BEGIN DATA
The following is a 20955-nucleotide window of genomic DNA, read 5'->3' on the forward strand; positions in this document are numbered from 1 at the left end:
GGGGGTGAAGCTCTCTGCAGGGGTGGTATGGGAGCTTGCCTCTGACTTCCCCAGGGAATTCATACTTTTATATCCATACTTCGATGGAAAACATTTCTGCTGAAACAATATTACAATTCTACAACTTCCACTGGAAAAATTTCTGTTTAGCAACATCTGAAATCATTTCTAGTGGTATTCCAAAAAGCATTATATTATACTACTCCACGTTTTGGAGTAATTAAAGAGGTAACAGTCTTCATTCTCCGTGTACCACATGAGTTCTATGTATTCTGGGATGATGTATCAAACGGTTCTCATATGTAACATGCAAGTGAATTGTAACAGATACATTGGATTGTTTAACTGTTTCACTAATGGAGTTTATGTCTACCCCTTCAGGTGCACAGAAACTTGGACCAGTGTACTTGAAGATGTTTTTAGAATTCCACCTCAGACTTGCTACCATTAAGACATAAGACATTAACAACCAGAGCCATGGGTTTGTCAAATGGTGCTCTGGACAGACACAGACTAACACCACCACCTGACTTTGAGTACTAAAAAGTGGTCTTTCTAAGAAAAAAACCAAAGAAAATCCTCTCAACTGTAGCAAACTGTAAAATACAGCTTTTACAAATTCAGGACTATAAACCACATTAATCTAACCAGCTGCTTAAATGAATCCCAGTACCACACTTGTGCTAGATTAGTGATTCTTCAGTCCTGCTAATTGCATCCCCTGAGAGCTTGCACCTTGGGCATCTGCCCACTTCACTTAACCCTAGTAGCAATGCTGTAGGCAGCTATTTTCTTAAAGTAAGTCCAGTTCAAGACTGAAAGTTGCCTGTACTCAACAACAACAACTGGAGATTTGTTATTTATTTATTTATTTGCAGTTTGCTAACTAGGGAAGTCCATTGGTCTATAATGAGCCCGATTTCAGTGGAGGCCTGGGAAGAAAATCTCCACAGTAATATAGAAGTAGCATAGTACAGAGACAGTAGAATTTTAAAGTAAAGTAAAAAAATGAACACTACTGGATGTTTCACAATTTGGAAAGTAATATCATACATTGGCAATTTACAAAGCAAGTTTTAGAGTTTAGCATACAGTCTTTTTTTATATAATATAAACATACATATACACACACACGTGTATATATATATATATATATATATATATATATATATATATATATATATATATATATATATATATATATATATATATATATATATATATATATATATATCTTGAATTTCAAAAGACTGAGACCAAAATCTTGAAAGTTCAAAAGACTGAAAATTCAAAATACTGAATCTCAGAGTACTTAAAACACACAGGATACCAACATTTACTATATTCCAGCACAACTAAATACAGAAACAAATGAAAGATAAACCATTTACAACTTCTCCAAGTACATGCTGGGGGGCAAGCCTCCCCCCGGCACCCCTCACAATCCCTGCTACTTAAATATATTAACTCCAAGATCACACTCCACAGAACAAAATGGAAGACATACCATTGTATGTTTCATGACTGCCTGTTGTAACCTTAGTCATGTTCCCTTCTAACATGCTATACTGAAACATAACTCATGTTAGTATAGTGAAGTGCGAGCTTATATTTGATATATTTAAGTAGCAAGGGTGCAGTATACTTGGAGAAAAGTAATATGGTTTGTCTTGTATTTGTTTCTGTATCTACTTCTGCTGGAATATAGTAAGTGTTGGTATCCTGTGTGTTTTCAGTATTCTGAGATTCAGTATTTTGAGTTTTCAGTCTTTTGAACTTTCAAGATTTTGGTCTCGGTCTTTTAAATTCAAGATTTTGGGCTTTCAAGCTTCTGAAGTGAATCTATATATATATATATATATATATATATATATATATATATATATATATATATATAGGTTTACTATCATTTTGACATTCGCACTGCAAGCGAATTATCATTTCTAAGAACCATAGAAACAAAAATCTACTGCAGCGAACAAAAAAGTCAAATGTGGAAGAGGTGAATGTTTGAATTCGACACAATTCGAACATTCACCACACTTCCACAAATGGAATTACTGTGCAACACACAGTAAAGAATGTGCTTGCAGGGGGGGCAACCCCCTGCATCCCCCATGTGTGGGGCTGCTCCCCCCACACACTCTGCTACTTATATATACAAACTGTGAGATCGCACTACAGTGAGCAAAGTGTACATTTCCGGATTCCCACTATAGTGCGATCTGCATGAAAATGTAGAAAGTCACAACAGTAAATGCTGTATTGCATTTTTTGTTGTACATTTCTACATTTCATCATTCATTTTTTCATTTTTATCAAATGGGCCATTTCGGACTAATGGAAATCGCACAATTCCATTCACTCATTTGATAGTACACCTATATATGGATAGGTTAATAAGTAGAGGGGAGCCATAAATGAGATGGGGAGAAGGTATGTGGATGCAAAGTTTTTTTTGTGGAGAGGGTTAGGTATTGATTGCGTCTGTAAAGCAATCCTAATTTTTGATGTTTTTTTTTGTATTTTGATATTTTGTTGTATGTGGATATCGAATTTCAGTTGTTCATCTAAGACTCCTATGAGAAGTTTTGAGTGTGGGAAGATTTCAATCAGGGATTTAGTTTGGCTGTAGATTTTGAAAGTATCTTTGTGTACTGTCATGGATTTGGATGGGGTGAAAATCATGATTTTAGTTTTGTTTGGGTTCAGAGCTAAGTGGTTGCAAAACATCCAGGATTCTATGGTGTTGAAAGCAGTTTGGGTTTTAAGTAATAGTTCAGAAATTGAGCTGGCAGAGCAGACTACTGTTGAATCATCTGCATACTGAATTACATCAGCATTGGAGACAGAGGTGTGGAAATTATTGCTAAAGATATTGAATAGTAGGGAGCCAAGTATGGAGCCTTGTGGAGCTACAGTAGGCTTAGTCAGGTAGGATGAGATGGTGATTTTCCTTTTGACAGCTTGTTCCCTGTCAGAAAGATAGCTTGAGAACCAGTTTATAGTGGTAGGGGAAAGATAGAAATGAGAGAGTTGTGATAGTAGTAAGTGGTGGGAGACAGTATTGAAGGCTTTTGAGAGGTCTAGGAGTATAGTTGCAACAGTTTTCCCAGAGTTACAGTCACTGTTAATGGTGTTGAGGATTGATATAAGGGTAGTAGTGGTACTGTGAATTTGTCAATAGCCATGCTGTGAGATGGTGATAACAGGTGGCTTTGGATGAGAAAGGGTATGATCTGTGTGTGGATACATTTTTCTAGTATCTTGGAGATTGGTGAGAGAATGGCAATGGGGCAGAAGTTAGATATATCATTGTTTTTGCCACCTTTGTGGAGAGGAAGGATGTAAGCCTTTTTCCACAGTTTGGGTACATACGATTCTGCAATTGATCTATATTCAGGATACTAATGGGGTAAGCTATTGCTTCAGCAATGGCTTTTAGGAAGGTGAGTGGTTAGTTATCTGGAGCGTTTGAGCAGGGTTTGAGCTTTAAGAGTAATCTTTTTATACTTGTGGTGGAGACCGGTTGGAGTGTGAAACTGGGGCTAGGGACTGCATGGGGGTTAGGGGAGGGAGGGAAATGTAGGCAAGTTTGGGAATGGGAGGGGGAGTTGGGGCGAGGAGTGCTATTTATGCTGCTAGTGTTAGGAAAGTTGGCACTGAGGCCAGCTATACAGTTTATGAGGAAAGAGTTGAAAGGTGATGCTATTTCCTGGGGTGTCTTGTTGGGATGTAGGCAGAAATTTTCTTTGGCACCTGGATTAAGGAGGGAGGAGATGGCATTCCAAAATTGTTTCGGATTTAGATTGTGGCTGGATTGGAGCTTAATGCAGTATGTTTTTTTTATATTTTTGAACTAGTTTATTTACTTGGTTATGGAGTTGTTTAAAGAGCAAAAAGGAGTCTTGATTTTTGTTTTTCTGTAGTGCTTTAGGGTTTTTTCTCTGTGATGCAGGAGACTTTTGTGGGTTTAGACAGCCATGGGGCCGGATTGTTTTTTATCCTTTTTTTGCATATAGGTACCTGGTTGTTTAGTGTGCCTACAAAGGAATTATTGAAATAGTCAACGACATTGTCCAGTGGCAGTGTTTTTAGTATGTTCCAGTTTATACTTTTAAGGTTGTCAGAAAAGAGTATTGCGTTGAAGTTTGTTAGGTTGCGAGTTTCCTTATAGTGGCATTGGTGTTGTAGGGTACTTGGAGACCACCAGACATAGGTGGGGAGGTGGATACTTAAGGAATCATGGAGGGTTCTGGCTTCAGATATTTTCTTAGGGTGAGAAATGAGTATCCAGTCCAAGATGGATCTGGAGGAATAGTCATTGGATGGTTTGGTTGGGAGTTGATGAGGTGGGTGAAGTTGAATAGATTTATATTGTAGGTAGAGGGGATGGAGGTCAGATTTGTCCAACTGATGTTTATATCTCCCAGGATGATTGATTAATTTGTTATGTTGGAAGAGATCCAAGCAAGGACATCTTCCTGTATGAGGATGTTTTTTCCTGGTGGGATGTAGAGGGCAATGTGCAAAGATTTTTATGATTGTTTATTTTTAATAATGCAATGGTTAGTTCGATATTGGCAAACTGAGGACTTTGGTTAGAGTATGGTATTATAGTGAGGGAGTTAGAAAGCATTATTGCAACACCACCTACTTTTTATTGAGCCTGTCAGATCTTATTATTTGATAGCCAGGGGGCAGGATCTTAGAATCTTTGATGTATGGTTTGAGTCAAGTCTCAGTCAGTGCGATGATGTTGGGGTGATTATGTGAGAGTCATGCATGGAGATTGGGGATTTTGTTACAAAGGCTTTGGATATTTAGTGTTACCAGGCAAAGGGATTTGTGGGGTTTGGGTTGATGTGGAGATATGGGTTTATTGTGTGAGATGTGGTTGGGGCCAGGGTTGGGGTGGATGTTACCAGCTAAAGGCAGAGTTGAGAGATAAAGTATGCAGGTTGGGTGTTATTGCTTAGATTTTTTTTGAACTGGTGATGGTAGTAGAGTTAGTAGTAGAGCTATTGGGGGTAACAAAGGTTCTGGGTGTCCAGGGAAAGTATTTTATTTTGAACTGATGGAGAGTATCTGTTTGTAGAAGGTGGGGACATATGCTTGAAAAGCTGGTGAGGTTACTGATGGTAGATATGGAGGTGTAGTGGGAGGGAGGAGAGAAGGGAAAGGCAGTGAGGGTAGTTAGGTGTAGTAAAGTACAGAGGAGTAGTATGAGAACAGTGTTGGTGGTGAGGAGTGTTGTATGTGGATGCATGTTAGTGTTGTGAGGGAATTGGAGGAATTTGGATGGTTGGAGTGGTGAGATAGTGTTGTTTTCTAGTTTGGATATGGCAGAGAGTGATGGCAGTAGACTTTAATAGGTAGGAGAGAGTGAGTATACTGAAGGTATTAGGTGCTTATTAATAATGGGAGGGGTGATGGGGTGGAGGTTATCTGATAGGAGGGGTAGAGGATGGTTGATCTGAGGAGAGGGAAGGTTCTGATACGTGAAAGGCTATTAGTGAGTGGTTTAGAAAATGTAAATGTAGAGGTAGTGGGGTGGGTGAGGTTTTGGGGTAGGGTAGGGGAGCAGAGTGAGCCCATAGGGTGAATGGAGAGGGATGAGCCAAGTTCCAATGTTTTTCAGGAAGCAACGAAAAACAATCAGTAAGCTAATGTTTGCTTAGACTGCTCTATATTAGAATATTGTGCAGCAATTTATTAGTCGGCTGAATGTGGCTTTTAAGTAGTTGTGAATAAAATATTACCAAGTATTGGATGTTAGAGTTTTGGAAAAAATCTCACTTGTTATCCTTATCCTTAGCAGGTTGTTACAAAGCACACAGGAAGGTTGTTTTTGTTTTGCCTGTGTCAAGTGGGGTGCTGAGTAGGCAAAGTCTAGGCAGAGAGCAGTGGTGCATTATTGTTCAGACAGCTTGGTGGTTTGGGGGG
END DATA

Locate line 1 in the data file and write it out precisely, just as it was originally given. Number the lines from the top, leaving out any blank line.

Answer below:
The following is a 20955-nucleotide window of genomic DNA, read 5'->3' on the forward strand; positions in this document are numbered from 1 at the left end: